There is growing research on sleep patterns and the microbiota-gut-brain axis. Experts say that the relationship between the gut and sleep is circular; gut microbiome can affect sleep and poor sleep can affect the gut.
According to a review article published in the journal, Sleep Medicine Reviews, sleep deprivation leads to dysfunction of the gut microbiota and sleep disorders are accompanied by altered gut microbiota composition.
Poor gut health can lead to poor sleep and vice versa, says Dr Vishal Rao, group director-head and neck surgical oncology and robotic surgery, HCG Cancer Centre, Bengaluru. Sleep deprivation can also cause gut microbiome imbalances which could even affect the immune system, he adds.
Beauty in diversity: better gut, better sleep
In 2019, a group of researchers from the US published a research paper on how gut microbiome diversity is linked to sleep. This study finds the association between sleep physiology and microbiome composition.
The study was conducted to examine the associations between sleep, the immune system and measures of cognition and emotion. The results suggest that diversity of the gut microbiome promotes healthier sleep.
“In a human body, there are 32,000 genes and 2 crores genes in the gut [genes from the bacteria],” says Dr Rao. He adds that the genes in the rest of the body can be affected by the genes in the gut because of their abundance. “This is the reason why there is so much research to determine the relationship between the gut-brain-axis and sleep.”
Does gut health improve at night?
A good night’s sleep is essential for a healthy gut, opine experts. Dr Aditya Naragund, director of gastro sciences and soft tissue robotic surgeon at AASRA hospitals, Bengaluru, says that the gut and the brain are connected in three ways:
- Through the vagus nerves, directly
- Through chemical mergers like serotonin, etc.
- Through the gut microbiome (bacteria and other organisms in the intestine)
“During sleep, the intestinal motility reduces giving it [the intestine] much-needed rest. There is a healing process which occurs during this time. The mucus [inner lining] of the intestine is constantly exposed to toxins and harmful bacteria through food intake. The lining gets damaged in the process and needs to heal which happens during sleep,” points out Dr Naragund.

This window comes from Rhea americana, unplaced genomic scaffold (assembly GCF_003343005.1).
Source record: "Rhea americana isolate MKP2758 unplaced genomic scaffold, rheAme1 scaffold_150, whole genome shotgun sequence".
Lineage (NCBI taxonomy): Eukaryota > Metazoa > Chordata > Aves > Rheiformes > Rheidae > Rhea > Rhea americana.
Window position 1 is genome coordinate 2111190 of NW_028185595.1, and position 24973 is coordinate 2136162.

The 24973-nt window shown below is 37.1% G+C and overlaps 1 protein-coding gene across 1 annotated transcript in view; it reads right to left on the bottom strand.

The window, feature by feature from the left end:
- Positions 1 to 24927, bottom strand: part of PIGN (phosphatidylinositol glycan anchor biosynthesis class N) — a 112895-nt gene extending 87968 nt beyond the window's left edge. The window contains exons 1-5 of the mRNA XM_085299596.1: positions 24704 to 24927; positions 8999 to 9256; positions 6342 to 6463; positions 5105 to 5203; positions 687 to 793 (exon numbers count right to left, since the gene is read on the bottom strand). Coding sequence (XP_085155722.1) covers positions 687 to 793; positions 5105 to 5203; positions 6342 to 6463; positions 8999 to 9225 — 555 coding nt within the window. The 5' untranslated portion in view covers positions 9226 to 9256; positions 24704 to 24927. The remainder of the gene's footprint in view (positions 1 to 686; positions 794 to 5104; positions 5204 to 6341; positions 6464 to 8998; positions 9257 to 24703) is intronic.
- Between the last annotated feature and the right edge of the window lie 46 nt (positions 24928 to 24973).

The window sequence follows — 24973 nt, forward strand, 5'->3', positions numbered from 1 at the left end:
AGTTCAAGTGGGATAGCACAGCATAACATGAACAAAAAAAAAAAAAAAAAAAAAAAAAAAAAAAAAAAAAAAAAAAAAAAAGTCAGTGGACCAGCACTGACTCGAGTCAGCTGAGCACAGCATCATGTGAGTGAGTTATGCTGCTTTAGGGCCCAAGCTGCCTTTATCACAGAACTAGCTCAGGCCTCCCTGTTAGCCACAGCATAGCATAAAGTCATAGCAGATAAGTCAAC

Impact of sleep deprivation on gut health
Sleep deprivation can have direct and indirect impacts on health:
- Stress and anxiety could lead to dyspepsia (indigestion). There could be symptoms like acid reflux, bloating, increased bowel movement and constipation.
- Sleep-deprived people are more prone to developing diabetes mellitus and obesity. These can cause associated gut disturbances.
- “Gut microbiome is disrupted [because of the lack of sleep] leading to increased harmful bacteria. There is increased production of harmful inflammatory chemicals like interleukin 6 which can cause direct damage to the intestine,” says Dr Naragund. “There is also increased incidence of inflammatory bowel disease in sleep-deprived people.”
- Late night sleeping could cause binge eating and eating at odd hours which could lead to poor gut health.
Tips to improve sleep
- Stick to a timeline. Try to sleep at the same time every night. Give a gap of an hour or two between the last meal and sleep.
- Avoid having stimulants (tea, coffee and chocolate) at night.
- Limit your screen time. No mobile phone in bed.
- Seek help if you have anxiety issues.
- Yoghurt/probiotics have a beneficial effect on gut microbiome.
- Try and get a minimum of six to seven hours of sleep.
- Avoid high-sugar, oily, fatty and high-protein food at night.